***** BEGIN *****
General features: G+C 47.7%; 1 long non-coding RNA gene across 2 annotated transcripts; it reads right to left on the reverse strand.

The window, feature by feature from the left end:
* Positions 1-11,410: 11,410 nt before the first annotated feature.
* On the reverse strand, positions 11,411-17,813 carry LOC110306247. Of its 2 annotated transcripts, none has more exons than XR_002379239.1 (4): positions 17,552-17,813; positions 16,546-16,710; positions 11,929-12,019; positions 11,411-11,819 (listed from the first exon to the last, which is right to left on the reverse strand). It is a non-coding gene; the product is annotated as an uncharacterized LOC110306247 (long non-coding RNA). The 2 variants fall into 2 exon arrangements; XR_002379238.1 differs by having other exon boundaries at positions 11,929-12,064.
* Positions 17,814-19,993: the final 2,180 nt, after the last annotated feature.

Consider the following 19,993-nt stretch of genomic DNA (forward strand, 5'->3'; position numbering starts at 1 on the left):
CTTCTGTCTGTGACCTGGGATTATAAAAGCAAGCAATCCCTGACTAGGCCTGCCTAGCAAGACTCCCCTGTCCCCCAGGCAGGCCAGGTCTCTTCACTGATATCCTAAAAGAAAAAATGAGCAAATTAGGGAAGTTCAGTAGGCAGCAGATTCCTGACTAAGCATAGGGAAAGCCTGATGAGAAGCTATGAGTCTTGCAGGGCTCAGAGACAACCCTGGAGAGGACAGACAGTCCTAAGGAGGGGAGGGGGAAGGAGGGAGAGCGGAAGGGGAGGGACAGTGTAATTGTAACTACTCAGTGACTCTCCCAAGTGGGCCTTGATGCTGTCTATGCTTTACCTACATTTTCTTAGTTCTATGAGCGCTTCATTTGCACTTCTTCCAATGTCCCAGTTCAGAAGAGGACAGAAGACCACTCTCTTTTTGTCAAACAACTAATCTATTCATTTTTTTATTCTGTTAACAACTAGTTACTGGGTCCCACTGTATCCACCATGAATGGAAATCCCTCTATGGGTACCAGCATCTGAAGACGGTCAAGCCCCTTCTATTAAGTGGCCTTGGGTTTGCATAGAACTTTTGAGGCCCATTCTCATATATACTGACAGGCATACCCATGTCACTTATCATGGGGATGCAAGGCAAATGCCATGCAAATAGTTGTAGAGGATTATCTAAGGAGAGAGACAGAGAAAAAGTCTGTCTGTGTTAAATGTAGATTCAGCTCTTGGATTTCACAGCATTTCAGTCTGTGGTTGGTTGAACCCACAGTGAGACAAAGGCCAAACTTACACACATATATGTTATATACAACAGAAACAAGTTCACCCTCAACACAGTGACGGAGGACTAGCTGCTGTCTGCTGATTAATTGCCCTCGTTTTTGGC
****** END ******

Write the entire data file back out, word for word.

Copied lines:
General features: G+C 47.7%; 1 long non-coding RNA gene across 2 annotated transcripts; it reads right to left on the reverse strand.

The window, feature by feature from the left end:
* Positions 1-11,410: 11,410 nt before the first annotated feature.
* On the reverse strand, positions 11,411-17,813 carry LOC110306247. Of its 2 annotated transcripts, none has more exons than XR_002379239.1 (4): positions 17,552-17,813; positions 16,546-16,710; positions 11,929-12,019; positions 11,411-11,819 (listed from the first exon to the last, which is right to left on the reverse strand). It is a non-coding gene; the product is annotated as an uncharacterized LOC110306247 (long non-coding RNA). The 2 variants fall into 2 exon arrangements; XR_002379238.1 differs by having other exon boundaries at positions 11,929-12,064.
* Positions 17,814-19,993: the final 2,180 nt, after the last annotated feature.

Consider the following 19,993-nt stretch of genomic DNA (forward strand, 5'->3'; position numbering starts at 1 on the left):
CTTCTGTCTGTGACCTGGGATTATAAAAGCAAGCAATCCCTGACTAGGCCTGCCTAGCAAGACTCCCCTGTCCCCCAGGCAGGCCAGGTCTCTTCACTGATATCCTAAAAGAAAAAATGAGCAAATTAGGGAAGTTCAGTAGGCAGCAGATTCCTGACTAAGCATAGGGAAAGCCTGATGAGAAGCTATGAGTCTTGCAGGGCTCAGAGACAACCCTGGAGAGGACAGACAGTCCTAAGGAGGGGAGGGGGAAGGAGGGAGAGCGGAAGGGGAGGGACAGTGTAATTGTAACTACTCAGTGACTCTCCCAAGTGGGCCTTGATGCTGTCTATGCTTTACCTACATTTTCTTAGTTCTATGAGCGCTTCATTTGCACTTCTTCCAATGTCCCAGTTCAGAAGAGGACAGAAGACCACTCTCTTTTTGTCAAACAACTAATCTATTCATTTTTTTATTCTGTTAACAACTAGTTACTGGGTCCCACTGTATCCACCATGAATGGAAATCCCTCTATGGGTACCAGCATCTGAAGACGGTCAAGCCCCTTCTATTAAGTGGCCTTGGGTTTGCATAGAACTTTTGAGGCCCATTCTCATATATACTGACAGGCATACCCATGTCACTTATCATGGGGATGCAAGGCAAATGCCATGCAAATAGTTGTAGAGGATTATCTAAGGAGAGAGACAGAGAAAAAGTCTGTCTGTGTTAAATGTAGATTCAGCTCTTGGATTTCACAGCATTTCAGTCTGTGGTTGGTTGAACCCACAGTGAGACAAAGGCCAAACTTACACACATATATGTTATATACAACAGAAACAAGTTCACCCTCAACACAGTGACGGAGGACTAGCTGCTGTCTGCTGATTAATTGCCCTCGTTTTTGGC